News

D&L Industries Reports 9M20 Results

Management Perspective: Visibility and confidence building up

“The recovery in the third quarter confirms that we’ve survived the worst of this pandemic. Our income for the third quarter doubled from the income recorded in the second quarter, and even managed to surpass our first quarter income which was not fully impacted by the pandemic yet”, remarked President and CEO Alvin Lao.

“As more and more of our customers resume operations, and as people learn to cope with the new normal, we gain more visibility and confidence as to the way forward. In fact, the imposition of the second Modified Enhanced Community Quarantine (MECQ) in August did not have a material impact on our business, and we continued to see an improvement each month.

We believe that the current awareness on health, safety, and sanitation which benefited certain business segments are here to stay beyond the pandemic. As such, we will continue to capitalize on these trends while at the same time reinvent and further build resilience in business segments where there are clear shifts in demand, in order to make these businesses more relevant.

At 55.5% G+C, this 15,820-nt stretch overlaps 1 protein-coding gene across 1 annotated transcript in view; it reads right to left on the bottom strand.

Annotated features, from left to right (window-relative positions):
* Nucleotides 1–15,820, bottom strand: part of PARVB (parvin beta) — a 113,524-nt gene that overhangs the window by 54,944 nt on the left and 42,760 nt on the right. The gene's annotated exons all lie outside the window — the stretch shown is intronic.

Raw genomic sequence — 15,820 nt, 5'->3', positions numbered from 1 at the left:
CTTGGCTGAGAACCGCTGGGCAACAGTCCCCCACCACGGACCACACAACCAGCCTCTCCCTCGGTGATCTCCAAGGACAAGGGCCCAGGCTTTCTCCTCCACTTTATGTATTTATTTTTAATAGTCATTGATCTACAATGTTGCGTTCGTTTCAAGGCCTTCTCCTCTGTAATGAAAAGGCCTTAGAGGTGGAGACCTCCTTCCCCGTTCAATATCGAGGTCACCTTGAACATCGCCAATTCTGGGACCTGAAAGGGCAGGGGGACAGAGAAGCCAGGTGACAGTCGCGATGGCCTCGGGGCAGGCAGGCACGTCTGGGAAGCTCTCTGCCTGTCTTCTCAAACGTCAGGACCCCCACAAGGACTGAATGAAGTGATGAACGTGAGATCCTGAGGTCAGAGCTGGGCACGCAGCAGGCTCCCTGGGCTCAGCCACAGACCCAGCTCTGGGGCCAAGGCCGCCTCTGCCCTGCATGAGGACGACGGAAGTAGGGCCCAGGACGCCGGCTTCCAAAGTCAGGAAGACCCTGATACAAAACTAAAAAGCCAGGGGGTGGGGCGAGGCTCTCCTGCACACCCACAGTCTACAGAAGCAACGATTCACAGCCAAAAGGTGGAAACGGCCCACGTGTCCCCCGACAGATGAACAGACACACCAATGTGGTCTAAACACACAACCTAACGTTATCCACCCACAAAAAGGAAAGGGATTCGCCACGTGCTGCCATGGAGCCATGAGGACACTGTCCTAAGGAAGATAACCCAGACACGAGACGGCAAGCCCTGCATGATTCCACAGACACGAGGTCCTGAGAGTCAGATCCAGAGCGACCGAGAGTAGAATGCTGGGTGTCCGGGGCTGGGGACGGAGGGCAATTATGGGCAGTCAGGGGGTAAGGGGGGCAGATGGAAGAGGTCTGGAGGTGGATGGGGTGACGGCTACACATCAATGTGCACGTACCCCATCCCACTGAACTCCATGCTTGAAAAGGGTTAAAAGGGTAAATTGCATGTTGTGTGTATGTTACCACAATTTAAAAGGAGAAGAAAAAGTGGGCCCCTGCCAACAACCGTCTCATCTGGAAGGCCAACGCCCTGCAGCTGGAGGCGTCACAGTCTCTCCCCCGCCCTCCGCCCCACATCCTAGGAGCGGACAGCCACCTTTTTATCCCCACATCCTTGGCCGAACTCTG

As our optimism in the prospects of the business builds up, it’s no secret, as you can see in our disclosures, that the family continues to buy shares of D&L. We see the current depressed valuation as a limited window of opportunity for shareholders who, like us, seek long-term value,” Lao added.

All segments showed encouraging QoQ volume growth

With the gradual easing of restrictions and economic reopening, all the segments of the company witnessed a meaningful bounce in volume on a quarter-on-quarter basis.

In addition, Chemrez, Specialty Plastics and Consumer products ODM (previously referred to as Aerosols), which combined account for 75% of total earnings, are already operating either close to or above pre-COVID levels.

Consumer Products ODM: Boost from higher demand for sanitation products

Consumer Products ODM, which was previously referred to as the Aerosols segment, is the key performer this year, with its income for the quarter exceeding year-ago pre-COVID level by 72% y-o-y. This was mainly driven by the massive increase in demand for various sanitation products due to the pandemic. Under this division, the company formulates and manufactures various personal, home, and industrial products which can be used for sanitation purposes. These would include alcohol, sanitizers, and disinfectant sprays, among others.